The greatest ill the victor can inflict : 
Fate free me by an easy, timely death, 615 

And hide me underneath my native soil ! 
Lightly on Hector lie his country s earth 
As it is true that, hidden from the light, 
Deep in the tomb, among the shades he rests. 
Ulysses. Accomplished then the fate of Hector s 

race ; 620 

A joyous message of established peace 
I take the Greeks. \_He turns to go, then hesitates. 

Ulysses, wouldst thou so ? 
The Greeks have trusted thee, thou trustest- 

whom ? 

A mother. Would a mother tell this lie 
Nor fear the augury of dreaded death ? 625 

They fear the auguries, who fear naught else. 
She swears it with an oath yet, falsely sworn, 
What has she worse to fear ? Now call to aid 
All that thou hast of cunning, stratagem, 
And guile, the whole Ulysses ; truth dies not. 630 
Watch well the mother; see she mourns, she 

weeps, 

She groans, turns every way her anxious steps, 
Listens with ear attentive ; more she fears 
Than sorrows ; thou hast need of utmost care. 
\_To Andromachel\ For other mothers loss tis 

right to grieve ; 635 

Thee, wretched one, we must congratulate 
That thou hast lost a son whose fate had been 



Scene II The Daughters of Troy 73 

To die, hurled headlong from the one high tower 
Remaining of the ruined walls of Troy. 

Andromache [aside]. Life fails, I faint, I fall, 
an icy fear 640 

Freezes my blood. 

Ulysses [aside] . She trembles ; here the place 
For my attack ; she is betrayed by fear ; 
I ll add worse fear. [To his followers. 

Go quickly ; somewhere lies, 
By mother s guile concealed, the hidden foe 
The Greeks last enemy of Trojan name. 645 

Go, seek him, drag him hither. [After a pause 
as though the child were found. ~\ It is well ;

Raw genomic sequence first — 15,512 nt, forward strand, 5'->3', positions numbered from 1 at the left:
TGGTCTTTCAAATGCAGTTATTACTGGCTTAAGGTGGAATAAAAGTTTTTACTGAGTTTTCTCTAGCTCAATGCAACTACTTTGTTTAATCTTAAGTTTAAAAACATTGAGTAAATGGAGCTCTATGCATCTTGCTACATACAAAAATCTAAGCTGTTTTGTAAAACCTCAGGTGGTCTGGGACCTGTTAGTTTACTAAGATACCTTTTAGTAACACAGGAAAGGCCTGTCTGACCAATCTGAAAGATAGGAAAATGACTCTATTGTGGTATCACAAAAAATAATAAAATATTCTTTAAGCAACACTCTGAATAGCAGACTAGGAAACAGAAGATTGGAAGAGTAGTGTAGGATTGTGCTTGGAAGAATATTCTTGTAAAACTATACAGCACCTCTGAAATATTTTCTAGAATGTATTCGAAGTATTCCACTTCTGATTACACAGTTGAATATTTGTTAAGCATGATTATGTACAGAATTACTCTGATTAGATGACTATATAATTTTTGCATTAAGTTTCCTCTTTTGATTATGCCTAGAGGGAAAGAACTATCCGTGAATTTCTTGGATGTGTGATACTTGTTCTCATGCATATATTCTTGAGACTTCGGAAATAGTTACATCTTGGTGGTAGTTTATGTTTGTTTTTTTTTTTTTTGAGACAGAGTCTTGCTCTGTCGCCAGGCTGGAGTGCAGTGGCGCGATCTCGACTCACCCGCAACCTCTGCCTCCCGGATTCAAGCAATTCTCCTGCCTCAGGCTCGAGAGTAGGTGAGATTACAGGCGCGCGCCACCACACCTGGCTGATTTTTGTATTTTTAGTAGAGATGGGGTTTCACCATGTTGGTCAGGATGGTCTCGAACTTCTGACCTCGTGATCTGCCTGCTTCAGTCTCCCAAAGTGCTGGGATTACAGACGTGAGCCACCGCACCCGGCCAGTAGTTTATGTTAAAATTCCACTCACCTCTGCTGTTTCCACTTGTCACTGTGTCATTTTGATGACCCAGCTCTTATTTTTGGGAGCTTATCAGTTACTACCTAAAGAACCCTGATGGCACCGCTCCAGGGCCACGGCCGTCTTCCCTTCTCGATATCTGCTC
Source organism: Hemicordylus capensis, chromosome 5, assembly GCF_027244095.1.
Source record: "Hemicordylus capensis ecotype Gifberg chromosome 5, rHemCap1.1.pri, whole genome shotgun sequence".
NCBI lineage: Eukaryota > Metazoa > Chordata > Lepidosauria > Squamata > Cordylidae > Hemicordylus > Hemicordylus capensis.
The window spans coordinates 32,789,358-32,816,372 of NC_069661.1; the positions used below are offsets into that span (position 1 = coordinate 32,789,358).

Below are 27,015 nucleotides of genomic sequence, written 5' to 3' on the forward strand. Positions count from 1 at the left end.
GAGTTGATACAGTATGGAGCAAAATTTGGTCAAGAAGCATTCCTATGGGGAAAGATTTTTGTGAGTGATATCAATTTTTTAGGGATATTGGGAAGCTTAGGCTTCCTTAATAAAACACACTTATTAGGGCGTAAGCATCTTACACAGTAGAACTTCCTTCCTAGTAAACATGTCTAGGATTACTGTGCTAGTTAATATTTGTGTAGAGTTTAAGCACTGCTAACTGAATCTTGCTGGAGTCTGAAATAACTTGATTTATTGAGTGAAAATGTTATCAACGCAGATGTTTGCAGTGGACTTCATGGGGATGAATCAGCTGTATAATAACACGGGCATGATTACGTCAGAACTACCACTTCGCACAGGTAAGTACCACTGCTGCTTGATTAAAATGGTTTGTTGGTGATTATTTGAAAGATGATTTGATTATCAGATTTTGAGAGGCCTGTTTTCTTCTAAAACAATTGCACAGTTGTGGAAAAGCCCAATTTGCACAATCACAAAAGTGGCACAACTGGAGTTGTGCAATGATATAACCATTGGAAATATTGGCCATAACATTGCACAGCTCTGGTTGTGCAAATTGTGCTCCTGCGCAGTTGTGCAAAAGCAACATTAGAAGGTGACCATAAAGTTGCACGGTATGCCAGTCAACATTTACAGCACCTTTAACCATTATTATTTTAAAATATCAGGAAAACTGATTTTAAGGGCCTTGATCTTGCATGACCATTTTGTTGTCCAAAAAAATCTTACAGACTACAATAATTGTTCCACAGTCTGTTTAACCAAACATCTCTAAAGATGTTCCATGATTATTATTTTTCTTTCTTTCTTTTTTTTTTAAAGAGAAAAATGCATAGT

The child is taken ; hasten, bring him me. 
[To Andromache.~\ Why do you look around and 

seem to fear ? 
The boy is dead. 

Andromache. Would fear were possible ! 
Long have I feared, and now too late my soul 650 
Unlearns its lesson. 

Ulysses. Since by happier fate 

Snatched hence, the lad forestalls the sacrifice, 
The lustral offering from the walls of Troy 
And may not now obey the seer s command, 
Thus saith the prophet : this may be atoned, 655 
And Grecian ships at last may find return, 
If Hector s tomb be leveled with the ground, 
His ashes scattered on the sea ; the tomb 
Must feel my hand, since Hector s child escapes 
His destined death. 

Andromache [_aside~\ . Alas, what shall I do ? 660 



74 Seneca Act III 

A double fear distracts me ; here my son, 
And there my husband s sacred sepulcher , 
Which conquers ? O inexorable gods, 

manes of my husband my true god, 

Bear witness ; in my son tis thee I love, 665 

My Hector, and my son shall live to bear 
His father s image ! Shall the sacred dust 
Be cast upon the waves ? Nay, better death. 
Canst thou a mother bear to see him die, 
To see him from Troy s tower downward 
hurled ? 670 

1 can and will, that Hector, after death, 

Be not the victor s sport. The boy may feel 
The pain, where death has made the father safe. 
Decide, which one shall pay the penalty. 
Ungrateful, why in doubt ? Thy Hector s here! 675 
Tis false, each one is Hector; this one lives, 
Perchance th avenger of his father s death. 
I cannot save them both, what shall I do ? 
Oh, save the one whom most the Grecians fear ! 

Ulysses. I will fulfill the oracle, will raze 680 
The tomb to its foundations. 

Andromache. Which ye sold ? 

Ulysses. I ll do it, I will level with the dust 
The sepulcher. 

Andromache. I call the faith of heaven, 
Achilles faith, to aid ; come, Pyrrhus, save 
Thy father s gift. 

Ulysses. The tomb shall instantly 685 

Be leveled with the plain. 

Andromache. This crime alone 



Scene II The Daughters of Troy 75 

The Greeks had shunned ; ye ve sacked the holy 

fanes 

Even of favoring gods, ye ve spared the tomb. 
I will not suffer it, unarmed I ll stand 
Against your armored host; rage gives me 

strength, 690 

And as the savage Amazon opposed 
The Grecian army, or the Maenad wild, 
Armed with the thyrsus, by the god possessed, 
Wounding herself spreads terror through the 

grove, 

Herself unpained, I ll rush into your midst, 695 
And in defending the dear ashes die. \_She places 

herself before the grave. 
Ulysses [angrily to the shrinking soldiers. 
Why pause ? A woman s wrath and feeble noise 
Alarms you so ? Do quickly my command. 

[The soldiers go toward the grave, Androm 
ache throws herself upon them. 
Andromache. The sword must first slay me. 

Ah, woe is me, 
They drive me back. Hector, come forth the 

tomb ; 700 

Break through the fate s delay, and overwhelm 
The Grecian chief thy shade would be enough ! 
The weapon clangs and flashes in his hand ; 
Greeks, see you Hector ? Or do I alone 
Perceive him ? 

Ulysses. I will lay it in the dust. 705